AMIA Investigation. In the aftermath of Nisman's death, Argentina's attorney general appointed a team of lawyers in February 2015 to continue the work of the AMIA investigation. Court proceedings began in Buenos Aires in August 2015 against 13 former officials alleged to be involved in efforts to cover up the 1994 bombing investigation. The suspects include former President Carlos Menem (1989-1999), former judge Juan Jose Galeano, two former prosecutors who conducted investigations during the 1990s, three former intelligence officials, two former police officials, a former head of DAIA, and the owner of a van used in the AMIA bombing. |51|
In December 2015, President Macri established a special unit within the Justice Ministry to investigate the AMIA bombing. The head of the new unit, former Radical Civic Union leader Mario Cimadevilla, maintained that Macri's election opened up a new route into solving the case and praised President Macri's decision to drop the agreement with Iran to jointly investigate the AMIA bombing. |52|
As in other parts of the world, the United States has assisted Latin American and Caribbean nations over the years in their struggle against terrorist or insurgent groups indigenous to the region. For example, in the 1980s, the United States supported the government of El Salvador with significant economic and military assistance in its struggle against a leftist guerrilla insurgency. In recent years, the United States has employed various policy tools to combat terrorism in the Latin America and Caribbean region, including sanctions, antiterrorism assistance and training, law enforcement cooperation, and multilateral cooperation through the OAS. Moreover, given the nexus between terrorism and drug trafficking, one can argue that assistance and sanctions aimed at combating drug trafficking organizations in the Andean region have also been a means of combating terrorism by cutting off a source of revenue for terrorist organizations. The same argument can be made regarding efforts to combat money laundering in the region. |53|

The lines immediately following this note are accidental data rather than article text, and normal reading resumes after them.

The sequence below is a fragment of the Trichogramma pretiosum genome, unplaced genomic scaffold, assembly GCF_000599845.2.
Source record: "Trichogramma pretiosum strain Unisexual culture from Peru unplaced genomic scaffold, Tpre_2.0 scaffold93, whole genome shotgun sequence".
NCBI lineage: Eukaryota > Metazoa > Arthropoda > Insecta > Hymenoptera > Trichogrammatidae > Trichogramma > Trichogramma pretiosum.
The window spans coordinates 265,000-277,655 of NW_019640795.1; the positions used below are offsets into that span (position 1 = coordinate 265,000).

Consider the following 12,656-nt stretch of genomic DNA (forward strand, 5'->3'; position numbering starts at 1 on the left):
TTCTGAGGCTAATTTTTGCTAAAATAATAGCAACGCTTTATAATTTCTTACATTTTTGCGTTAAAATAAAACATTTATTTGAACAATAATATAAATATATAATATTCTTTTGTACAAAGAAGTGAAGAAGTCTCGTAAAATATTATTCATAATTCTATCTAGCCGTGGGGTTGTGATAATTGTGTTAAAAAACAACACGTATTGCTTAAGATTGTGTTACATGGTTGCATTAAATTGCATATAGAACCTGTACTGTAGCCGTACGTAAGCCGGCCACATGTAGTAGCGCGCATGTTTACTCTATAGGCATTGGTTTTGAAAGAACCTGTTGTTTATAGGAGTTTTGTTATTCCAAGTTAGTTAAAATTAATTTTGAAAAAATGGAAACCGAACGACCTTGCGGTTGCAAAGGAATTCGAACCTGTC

U.S. attention to terrorism issues in Latin America increased in the aftermath of the 9/11 terrorist attacks on New York and Washington. Antiterrorism assistance increased along with bilateral and regional cooperation against terrorism. Congress approved the Bush Administration's request in 2002 to expand the scope of U.S. assistance to Colombia beyond a counternarcotics focus to include counterterrorism assistance to the government in its military efforts against drug-financed leftist guerrillas and rightist paramilitaries. Border security with Mexico also became a prominent issue in bilateral relations, with attention focused on the potential transit of terrorists through Mexico to the United States.